Amid all the excitement in the spirits world, the liqueurs category seems almost quiet, with its most prized brands remaining consistent and delivering value at all three tiers of the industry. But liqueurs also represent a surprisingly strong incubator of innovation, particularly in the on-premise.
“Liqueurs have always been a steady category for us,” says Bob Kreston, owner of Delaware-based Kreston Wine & Spirits. “People come in for core brands like Kahlúa and Campari—the names they recognize.” Jeff Feist, category lead for spirits at BevMo, agrees that it’s almost all about the top brands. “There’s no major trend bubbling—it’s really the big names like Aperol, Baileys, and Grand Marnier driving the category,” he says.
In the on-premise, it’s a different story. Charity Johnston, beverage director at Mexican restaurant Toca Madera in Los Angeles, is seeing a resurgence. “It’s a whole new era for liqueurs here,” she says. “More people than ever are ordering Aperol Spritzes, and younger drinkers are very interested in trying different cocktails that offer a unique experience.”
Stars At The Bar
As Johnston notes, the U.S. is in the midst of a mania for the Aperol Spritz—a cocktail encompassing Aperol aperitif, Prosecco, a splash of soda, and an orange slice—and the Negroni, which comprises Campari aperitif, gin, sweet vermouth, and an orange slice. The brands, both owned by Campari Group, have recently seen substantial upticks, with Aperol ($26 a 750-ml.) skyrocketing 60% last year to 160,000 cases, and Campari ($29) depleting 140,000 cases, up 15% from 2017. “With the recent trend toward low-abv cocktails and the growth of daytime drinking occasions, the Spritz has found a new place in the landscape,” says Lana Kouznetsov, U.S. category director of European icons at Campari America. The Spritz’s popularity has led to increased interest in other liqueur-based cocktails at the bar. “I like to make new things and introduce people to drinks they haven’t tried before,” Johnston says. “Liqueurs have been around forever, but only now are people really appreciating them.”
St-Germain liqueur ($32 a 750-ml.) performs particularly well in the on-premise. “Bartenders can use it to make or elevate any cocktail,” says St-Germain North American brand director Cherie Coster. “It’s so versatile; it can provide balance in an Old Fashioned and flavor in a Gin & Tonic. It can complement any base spirit.” St-Germain sold 108,000 cases last year, up 12.5%, according to Impact Databank.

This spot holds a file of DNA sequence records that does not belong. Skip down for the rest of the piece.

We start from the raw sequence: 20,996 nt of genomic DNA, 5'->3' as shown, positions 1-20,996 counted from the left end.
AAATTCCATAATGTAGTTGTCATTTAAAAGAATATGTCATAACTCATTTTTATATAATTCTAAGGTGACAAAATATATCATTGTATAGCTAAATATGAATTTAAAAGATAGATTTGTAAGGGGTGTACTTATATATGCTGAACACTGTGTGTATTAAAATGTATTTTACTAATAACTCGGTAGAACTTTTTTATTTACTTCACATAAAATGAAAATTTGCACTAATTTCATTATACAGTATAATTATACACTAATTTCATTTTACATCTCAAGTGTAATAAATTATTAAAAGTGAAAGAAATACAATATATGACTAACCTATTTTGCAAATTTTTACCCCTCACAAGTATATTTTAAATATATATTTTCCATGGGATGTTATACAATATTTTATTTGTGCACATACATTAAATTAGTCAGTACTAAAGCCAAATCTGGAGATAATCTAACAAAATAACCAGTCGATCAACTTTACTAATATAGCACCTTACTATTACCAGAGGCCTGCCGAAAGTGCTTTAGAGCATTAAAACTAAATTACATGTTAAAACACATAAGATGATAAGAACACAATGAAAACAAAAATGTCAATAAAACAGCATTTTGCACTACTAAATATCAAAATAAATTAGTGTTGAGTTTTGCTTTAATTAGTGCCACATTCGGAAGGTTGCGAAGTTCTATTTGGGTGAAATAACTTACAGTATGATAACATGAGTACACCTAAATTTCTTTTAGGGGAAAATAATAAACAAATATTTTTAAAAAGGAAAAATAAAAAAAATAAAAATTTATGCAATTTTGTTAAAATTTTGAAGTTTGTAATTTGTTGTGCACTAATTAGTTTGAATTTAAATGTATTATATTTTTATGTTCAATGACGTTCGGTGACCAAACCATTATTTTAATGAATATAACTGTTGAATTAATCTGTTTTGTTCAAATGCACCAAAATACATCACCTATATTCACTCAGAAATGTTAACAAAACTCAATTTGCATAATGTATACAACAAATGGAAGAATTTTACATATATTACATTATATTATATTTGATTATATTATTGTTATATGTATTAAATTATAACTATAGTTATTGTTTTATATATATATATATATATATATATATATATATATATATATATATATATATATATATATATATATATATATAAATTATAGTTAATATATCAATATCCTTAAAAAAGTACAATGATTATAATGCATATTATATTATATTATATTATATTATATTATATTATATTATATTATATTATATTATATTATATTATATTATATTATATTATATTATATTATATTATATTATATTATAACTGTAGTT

Johnston, who calls the elderflower liqueur a “bartender’s tool,” says St-Germain is “herbal and light,” and notes that “you can put it in almost anything.” In her drink Alma del Sol ($17), she infuses the spirit with árbol chili and turmeric, and mixes that infusion with Avión Reposado Tequila, Perfect Purée Passion Fruit purée, Perricone Farms lemon juice, agave syrup, and Zucca Rabarbaro amaro, topping it with a Benziger Merlot red wine float and garnishing it with dried flower petals. She also leans on other artisanal liqueurs for Toca Madera’s cocktail menu. In her Rosé Sangria ($15), Johnston mixes Ketel One Botanical Peach Orange Blossom vodka with Giffard Crème de Pêche de Vigne liqueur, Combier Original orange liqueur, Curran Rosé, lemon juice, and orange juice, garnishing the drink with peach slices, strawberries, thyme, and an orange wheel. Her Winnie de Pooh ($18) blends chamomile-infused Casamigos Blanco Tequila with Perricone Farms lemon juice, fresh ginger juice, wild flower honey, Green Chartreuse, and mint leaves, with a honey wand, mint sprig, and loose chamomile garnish.
Courtney Hamblin, beverage operations manager at the JW Marriott Los Angeles L.A. Live, cites Fernet-Branca ($35 a 750-ml.) as a popular brand at the bar. “People seem to be looking for more herbaceous, bitter flavors, found in liqueurs like Campari, Aperol, and Fernet-Branca,” she says. Hamblin also notes that lately, more people have been ordering liqueurs neat at her venue. “Our clientele is starting to appreciate these Old World flavors,” she says. “They’ll have liqueurs neat before or after dinner to open or cleanse the palate.”